Restoring a barn-fresh 1966 Sears Allstate

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bondo, primer, fender, nacelle


filled and primed

At long last I am actually doing some real work on my ’68 Puch 250 SGS. I replaced the oil in the tank with some TC-W3, and I think I’ve burnt off  all the old 10-w30 that was lingering in the system, much less smoky now.

I’ve fitted the choke plate and it works great, the bike is a 2-3 kick start; replaced the lower bolt on the chain guard (flowed the brazing to remove the old bold, re-brazed a new one on; filled holes and primed the nacelle; repaired a crack in the fender, banged out a few of the dents, and slathered on a liberal coat of Bondo.


removed a rusted/crumpled section out of the headlight edge.

I initially experimented with trying to stick weld the sheet metal, I know it can be done, but it is out of my skill range and I don’t have the time to practice. I did fill one hole on the nacelle  but opted to brass braze the others as it is faster and well within my skill range.

It is hard to articulate just how badly dented the front fender is, it resembles a sheet of paper that has been crumpled and smoothed out again, the shape is there more or less, just very lumpy. This can be seen in the picture where I ground off the paint before the resin filler. I’m using a quick-set filler, must say I love it, really speeds up the fill/ sand cycles.


first round of triage

The fender will make a thud sound when finished rather then the nice ringing ding of an all steel fender. I suppose I could buy a less abused fender off ebay, but that wouldn’t be quite right.


Brazing the crack.

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Trev Deely museum: Vancouver


This August, I had the chance to visit Vancouver for a week, ostensibly to attend SIGGRAPH. My wife wanted to go to the art museum, I wanted to see bikes, so off  I went with my daughter Sophie and headed for the Trev Deeley Motorcycle Exhibition. Of course being a British bike fan I missed the British Exhibition, End of Empire, by a year. Not as frustrating as missing the Norton Owners Club Rally that took place in Austria. I drove past it on my honeymoon heading from Germany to Venice. By “drove past it” I mean missed it I didn’t know it was happening until I got home and saw the ad in  Classic Bike Magazine. arrgh.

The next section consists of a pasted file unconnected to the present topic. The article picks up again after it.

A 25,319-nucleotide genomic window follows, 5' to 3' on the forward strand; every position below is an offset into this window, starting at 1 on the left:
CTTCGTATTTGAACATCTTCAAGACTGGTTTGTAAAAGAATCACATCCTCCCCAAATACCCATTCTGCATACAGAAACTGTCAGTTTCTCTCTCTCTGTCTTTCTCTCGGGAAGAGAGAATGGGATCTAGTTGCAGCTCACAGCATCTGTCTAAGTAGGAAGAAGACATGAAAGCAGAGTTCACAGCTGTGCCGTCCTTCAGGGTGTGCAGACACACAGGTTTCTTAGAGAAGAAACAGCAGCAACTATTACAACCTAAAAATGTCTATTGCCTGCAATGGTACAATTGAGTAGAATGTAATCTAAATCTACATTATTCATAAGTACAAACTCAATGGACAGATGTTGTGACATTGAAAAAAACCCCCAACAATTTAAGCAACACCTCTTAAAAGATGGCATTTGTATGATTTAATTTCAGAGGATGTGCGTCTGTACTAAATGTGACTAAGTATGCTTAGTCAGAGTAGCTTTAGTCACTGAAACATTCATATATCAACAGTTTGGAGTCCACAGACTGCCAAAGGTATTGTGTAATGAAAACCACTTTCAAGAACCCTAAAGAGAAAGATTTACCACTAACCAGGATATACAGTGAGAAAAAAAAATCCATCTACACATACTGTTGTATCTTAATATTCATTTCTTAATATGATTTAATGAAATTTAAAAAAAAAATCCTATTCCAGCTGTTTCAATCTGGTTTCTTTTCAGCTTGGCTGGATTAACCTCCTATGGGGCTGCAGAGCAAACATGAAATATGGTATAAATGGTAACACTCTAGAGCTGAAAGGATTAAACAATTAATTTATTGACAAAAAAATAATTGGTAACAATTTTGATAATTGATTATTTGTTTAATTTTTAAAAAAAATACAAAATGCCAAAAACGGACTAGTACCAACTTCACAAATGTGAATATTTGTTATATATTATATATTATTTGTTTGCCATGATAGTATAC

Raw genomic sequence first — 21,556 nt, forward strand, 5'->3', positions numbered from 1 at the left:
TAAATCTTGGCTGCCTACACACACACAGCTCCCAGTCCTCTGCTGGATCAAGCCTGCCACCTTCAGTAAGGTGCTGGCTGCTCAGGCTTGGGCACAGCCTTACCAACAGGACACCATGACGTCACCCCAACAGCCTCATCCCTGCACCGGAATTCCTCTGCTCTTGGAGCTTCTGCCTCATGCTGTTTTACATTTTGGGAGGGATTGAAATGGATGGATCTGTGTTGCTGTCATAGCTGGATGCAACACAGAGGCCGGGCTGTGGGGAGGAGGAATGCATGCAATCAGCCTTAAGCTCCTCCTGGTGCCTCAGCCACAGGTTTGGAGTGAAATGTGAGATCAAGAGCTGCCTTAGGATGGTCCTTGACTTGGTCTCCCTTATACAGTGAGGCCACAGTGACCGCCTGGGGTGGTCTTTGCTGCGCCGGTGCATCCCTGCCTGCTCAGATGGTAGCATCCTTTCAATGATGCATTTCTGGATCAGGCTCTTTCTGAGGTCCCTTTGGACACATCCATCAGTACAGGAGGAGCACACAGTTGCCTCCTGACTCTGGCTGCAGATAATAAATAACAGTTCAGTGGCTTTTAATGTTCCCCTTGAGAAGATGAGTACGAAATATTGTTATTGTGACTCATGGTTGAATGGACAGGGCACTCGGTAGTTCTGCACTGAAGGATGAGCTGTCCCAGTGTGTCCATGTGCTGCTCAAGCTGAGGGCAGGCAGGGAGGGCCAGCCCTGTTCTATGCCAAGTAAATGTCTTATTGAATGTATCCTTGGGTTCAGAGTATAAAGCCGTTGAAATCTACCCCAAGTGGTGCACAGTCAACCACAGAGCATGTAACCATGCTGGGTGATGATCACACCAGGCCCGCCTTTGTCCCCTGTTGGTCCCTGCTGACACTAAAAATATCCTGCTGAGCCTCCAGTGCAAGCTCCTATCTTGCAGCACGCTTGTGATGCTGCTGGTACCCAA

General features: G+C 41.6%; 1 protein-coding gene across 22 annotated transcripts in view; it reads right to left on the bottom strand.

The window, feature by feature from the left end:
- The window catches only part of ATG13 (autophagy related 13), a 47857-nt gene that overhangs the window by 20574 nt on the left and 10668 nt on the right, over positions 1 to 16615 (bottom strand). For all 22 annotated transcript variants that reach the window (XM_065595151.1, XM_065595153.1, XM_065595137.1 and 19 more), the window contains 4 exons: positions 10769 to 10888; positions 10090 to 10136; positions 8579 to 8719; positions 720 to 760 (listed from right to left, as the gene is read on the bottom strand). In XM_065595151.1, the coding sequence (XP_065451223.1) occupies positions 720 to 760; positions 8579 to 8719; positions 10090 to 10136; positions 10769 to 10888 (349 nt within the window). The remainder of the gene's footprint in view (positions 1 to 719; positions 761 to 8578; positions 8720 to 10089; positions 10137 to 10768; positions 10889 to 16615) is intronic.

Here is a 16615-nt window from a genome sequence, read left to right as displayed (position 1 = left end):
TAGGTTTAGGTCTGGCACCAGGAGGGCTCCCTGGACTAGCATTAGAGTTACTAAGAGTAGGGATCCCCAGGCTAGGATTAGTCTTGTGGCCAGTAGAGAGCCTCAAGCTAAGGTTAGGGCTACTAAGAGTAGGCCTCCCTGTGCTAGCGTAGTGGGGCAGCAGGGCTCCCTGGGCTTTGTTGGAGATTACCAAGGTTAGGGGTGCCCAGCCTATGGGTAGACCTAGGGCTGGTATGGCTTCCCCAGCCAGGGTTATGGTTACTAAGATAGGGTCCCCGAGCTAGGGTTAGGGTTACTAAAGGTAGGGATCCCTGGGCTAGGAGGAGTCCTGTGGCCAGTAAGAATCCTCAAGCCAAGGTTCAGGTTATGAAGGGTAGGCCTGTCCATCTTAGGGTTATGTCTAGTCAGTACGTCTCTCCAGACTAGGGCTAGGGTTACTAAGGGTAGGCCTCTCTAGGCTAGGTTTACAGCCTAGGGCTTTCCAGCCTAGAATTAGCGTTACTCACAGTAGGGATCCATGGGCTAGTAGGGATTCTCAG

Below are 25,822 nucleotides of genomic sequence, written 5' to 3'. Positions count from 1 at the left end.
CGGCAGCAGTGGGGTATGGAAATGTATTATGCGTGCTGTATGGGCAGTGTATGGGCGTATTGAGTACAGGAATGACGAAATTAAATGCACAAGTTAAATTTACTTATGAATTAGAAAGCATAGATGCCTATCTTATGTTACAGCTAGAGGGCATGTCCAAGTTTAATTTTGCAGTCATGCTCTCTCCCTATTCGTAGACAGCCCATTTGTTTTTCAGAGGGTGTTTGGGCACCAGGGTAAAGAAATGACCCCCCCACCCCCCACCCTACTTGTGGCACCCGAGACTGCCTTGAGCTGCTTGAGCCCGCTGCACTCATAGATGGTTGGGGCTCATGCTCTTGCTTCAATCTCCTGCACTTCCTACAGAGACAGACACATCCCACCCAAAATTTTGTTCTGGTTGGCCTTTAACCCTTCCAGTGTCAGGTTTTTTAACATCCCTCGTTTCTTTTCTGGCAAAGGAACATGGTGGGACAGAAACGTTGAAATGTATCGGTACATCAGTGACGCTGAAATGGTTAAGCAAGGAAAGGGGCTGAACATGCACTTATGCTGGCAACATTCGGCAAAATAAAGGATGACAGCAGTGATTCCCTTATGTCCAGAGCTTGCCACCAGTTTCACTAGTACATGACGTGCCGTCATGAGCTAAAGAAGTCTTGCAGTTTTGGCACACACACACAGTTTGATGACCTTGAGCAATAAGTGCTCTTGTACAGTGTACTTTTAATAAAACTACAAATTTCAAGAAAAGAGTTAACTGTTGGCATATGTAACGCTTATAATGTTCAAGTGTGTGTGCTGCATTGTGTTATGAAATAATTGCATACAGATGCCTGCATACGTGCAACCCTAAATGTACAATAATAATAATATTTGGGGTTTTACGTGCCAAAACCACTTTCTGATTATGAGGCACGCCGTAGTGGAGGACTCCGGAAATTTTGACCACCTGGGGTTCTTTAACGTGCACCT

IMG_0132 Sophie and I zipped out to Trev Deeley,  a short drive from downtown Vancouver, located in a nondescript strip mall.  It is a contemporary Harley Dealership, full of halogen lights, branded merchandise, over-the-hill Barbie Doll receptionists, and a few bikes on the floor.
Luckily the museum is at the front door, it was mid afternoon and the dealership was quiet, the museum empty.  I was greeted by a friendly guy and asked for my suggested $5 donation.  It really isn’t a suggested donation, the $5 is suggested amount if you follow me.  I have no problem paying for the exhibit,  I just thought the wording was somewhat confusing.  At the entrance there is a Harley hack with a backdrop for photos, visitors are encouraged to hop on and take a photo. The couple behind me got offers of helmets and photos, somehow the guy with the toddler didn’t.

The exhibition space is nice, with a combination of natural light and professionally created displays. Although the current exhibition Made in America is mostly Harley and Indian, it does include bikes made in Toronto, Canada, such as Indian. The show says “more than 315 motorcycle manufacturers in the USA since 1895”.  The bikes are in varied enough in age and type to be interesting to a casual observer. I was more interested in the other older marques on display like Excelsior, Orient, CCM and Pierce.